Bell cancels all-sports radio format on channels in Vancouver, Winnipeg and Hamilton
Hamilton channel will be rebranding as BNN Bloomberg radio, Vancouver and Winnipeg will go to comedy
- Hamilton channel will move to business format
- Vancouver and Winnipeg channels will now focus on comedy programming
Bell is cancelling its all-sports format on radio stations in Vancouver, Winnipeg and Hamilton, barely a week after announcing hundreds of job cuts at media properties across Canada.
TSN 1040 AM in Vancouver, TSN 1290 AM in Winnipeg and TSN 1150 AM in Hamilton will no longer be all-sports stations, Bell announced on Tuesday.
In a media release, the conglomerate said Hamilton's 1150 AM will become a BNN Bloomberg station, covering business, innovation, technology and sports.
In Vancouver, the morning show cut away during a commercial break Tuesday before it was announced that the station would be "reprogrammed" as of Friday without elaborating.
"It was a difficult decision," a statement posted on the websites of both stations reads, "but the realities of the quickly evolving broadcast media landscape in Canada have made this change unavoidable."
Two channels switch to comedy format
Bell Media president Wade Oosterman told all staff in an email Tuesday that the Vancouver and Winnipeg channels will be converting to a "funny format, which has already proven highly successful in markets like Hamilton and Calgary with its stand-up comedy content."
"While these are relatively modest changes to our overall radio business (we have more than 100 stations in 58 markets across the country), they align with our strategy of focusing on serving the largest possible audiences with the content they want the most while leveraging the efficiencies of our broader organization," Oosterman said.
"The adjustments we're making to some of our radio stations this week offer a good example of Bell Media's readiness to change when it's right for the business, especially when our costs are too high to justify or we simply have a better model to serve a given marketplace," he said.
Bell still has TSN radio stations in Toronto, Ottawa, Montreal and Edmonton. Neither the employee memo nor a media release from Bell Media announcing the change in Hamilton made any mention of job cuts as a result of the move.
Mike Jablonski, a board operator at TSN 1290 in Winnipeg, said the news came as a complete surprise to him. He didn't actually know he had lost his job until he started getting text messages from friends and family members asking him what was going on.
He wasn't scheduled to work on Tuesday, and eventually heard from his boss via text message that "the whole entire station [is] just gone," he said in an interview with CBC News.
"The posts on the website ... that's when most of the top colleagues knew about it as well," he said.
Jablonski said he had been thrilled with his job at the station. He had been there for just over a year and half, joining after a college broadcasting program.
Jablonski wasn't the only worker taken by surprise yesterday. So was Marshall Ferguson, who co-hosted the morning show, Marsh and Melo, on Hamilton's TSN 1150 radio, with his colleague Kyle Melo.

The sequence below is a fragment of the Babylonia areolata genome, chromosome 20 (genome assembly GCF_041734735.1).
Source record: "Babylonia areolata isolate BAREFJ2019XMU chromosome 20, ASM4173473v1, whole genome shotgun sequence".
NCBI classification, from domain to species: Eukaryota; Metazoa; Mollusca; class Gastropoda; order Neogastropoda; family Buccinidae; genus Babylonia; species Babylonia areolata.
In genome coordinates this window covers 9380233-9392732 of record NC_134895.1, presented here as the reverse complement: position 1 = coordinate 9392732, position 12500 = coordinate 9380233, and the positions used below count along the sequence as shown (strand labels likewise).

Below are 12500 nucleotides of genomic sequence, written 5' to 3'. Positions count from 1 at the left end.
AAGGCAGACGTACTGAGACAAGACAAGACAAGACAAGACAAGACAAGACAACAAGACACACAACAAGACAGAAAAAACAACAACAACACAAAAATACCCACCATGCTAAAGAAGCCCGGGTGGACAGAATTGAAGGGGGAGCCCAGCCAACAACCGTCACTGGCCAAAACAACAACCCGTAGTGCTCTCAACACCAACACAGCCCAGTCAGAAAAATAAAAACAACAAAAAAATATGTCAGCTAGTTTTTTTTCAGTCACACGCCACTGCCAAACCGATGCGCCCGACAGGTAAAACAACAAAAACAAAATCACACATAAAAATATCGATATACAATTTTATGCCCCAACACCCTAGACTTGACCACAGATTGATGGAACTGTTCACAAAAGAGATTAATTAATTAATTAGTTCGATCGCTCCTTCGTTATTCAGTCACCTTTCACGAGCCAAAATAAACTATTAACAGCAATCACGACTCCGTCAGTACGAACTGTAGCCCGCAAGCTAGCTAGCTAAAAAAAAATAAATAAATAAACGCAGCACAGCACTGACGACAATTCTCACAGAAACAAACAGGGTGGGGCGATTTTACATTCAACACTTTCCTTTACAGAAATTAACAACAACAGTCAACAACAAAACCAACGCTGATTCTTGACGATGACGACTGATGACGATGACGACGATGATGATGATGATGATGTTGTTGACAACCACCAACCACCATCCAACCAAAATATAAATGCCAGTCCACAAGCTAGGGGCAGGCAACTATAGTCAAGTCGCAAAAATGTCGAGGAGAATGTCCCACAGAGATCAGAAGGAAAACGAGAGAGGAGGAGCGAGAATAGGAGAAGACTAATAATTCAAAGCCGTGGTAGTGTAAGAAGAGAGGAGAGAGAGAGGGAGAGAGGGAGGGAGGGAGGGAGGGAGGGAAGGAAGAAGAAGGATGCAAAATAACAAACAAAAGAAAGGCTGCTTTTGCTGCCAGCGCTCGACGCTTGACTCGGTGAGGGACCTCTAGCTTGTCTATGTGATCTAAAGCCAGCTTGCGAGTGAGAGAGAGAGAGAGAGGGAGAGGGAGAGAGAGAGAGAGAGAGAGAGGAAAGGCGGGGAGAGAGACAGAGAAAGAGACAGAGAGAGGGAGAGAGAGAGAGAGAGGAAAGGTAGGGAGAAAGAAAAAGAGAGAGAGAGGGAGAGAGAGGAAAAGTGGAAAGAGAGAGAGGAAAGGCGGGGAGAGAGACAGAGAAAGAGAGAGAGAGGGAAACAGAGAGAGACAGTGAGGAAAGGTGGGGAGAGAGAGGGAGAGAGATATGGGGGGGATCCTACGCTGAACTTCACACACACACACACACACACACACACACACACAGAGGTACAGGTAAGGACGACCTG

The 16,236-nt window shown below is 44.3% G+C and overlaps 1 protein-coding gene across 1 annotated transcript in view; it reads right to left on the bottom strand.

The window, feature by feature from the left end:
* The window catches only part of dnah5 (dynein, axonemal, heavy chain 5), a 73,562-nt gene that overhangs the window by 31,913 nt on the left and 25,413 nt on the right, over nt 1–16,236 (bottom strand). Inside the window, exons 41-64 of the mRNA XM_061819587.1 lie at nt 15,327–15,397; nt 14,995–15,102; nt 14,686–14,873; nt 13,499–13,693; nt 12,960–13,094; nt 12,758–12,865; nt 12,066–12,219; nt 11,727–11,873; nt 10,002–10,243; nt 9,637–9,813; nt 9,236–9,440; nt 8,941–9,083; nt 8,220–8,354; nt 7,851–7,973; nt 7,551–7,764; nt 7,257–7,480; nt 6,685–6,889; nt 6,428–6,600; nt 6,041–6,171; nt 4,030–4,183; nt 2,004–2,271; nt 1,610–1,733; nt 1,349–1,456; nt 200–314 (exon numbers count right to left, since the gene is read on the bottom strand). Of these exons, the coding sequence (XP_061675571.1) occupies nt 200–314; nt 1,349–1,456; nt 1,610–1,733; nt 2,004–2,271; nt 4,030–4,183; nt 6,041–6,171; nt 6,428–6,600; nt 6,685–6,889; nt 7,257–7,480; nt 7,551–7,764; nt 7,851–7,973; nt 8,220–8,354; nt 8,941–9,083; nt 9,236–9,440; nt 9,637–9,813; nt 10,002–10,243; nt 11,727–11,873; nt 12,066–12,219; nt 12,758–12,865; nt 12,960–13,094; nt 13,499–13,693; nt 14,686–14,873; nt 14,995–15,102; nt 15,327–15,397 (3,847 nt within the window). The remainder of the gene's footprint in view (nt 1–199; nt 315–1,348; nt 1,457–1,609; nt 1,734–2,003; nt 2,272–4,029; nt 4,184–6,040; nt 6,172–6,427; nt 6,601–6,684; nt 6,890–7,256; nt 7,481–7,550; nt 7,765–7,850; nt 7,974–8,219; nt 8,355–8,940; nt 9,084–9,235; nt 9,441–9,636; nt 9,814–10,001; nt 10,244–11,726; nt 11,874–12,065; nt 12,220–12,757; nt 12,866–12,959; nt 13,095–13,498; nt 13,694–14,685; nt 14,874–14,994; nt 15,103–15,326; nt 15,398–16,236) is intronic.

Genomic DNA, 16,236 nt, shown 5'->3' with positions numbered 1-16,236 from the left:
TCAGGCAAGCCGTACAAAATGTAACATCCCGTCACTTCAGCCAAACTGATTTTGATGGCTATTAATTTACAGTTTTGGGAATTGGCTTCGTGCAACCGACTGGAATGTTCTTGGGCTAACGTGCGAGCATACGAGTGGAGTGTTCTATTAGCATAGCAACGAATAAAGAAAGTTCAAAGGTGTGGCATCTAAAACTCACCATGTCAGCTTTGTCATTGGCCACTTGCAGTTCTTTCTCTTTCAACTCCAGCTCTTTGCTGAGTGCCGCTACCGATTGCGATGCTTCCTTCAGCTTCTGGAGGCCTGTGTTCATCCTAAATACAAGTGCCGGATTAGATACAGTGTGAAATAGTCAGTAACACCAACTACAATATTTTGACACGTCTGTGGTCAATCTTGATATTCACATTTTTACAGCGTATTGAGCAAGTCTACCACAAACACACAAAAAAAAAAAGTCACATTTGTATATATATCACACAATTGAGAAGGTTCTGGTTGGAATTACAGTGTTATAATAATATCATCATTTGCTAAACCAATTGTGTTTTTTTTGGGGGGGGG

Ferguson is a former university quarterback and also the host of radio broadcasts for the Hamilton Tiger Cats.
He says he was at 1150's station setting up for an afternoon special on the CFL when he was informed he needed to gather his things and go home.
"We found out the news right before about 15 minutes before we were going to go on air," he told CBC News in an interview.
While he thanks his former employers for the opportunity he was given and understands the reality of the business, the news was still a bitter pill to swallow.
"I'm the first and the last employee of TSN, 1150, which I'll be very proud of for the rest of my life."
The moves come in the aftermath of layoffs by Bell across multiple platforms last week. TSN television reporters/anchors Dan O'Toole, Natasha Staniszewski and Brent Wallace wrote on social media they were among those to lose their jobs.
The move also comes barely a week after the company's highly touted #BellLetsTalk day, which raises money for mental health initiatives. This year's campaign raised almost $8 million, Bell announced in a media release last month.
Dividend raised, profits up
Last week, parent company BCE announced its quarterly profit rose to $889 million in the fourth quarter of 2020, up from $672 million the year before.
As a result, the company hiked its dividend to shareholders by five per cent to 87.5 cents per share, up from 83.25 cents per share previously.
Bell was recently criticized by Ontario-based regional rival Teksavvy for taking more than $122 million in government aid through the form of wage subsidies even as it was raising its payout to shareholders and cutting jobs.
Oosterman's memo defended the company's actions, saying the impact on jobs would have been far greater had the company not moved to streamline its operations.
"Considering the extraordinary losses in revenue across all of our media platforms and in many other parts of Bell's business, we did apply for federal wage support in 2020 as a supplement to our cross-company program to redeploy affected team members into service and support roles, which successfully minimized the impacts on jobs last year," he said.
With files from The CBC's James Dunne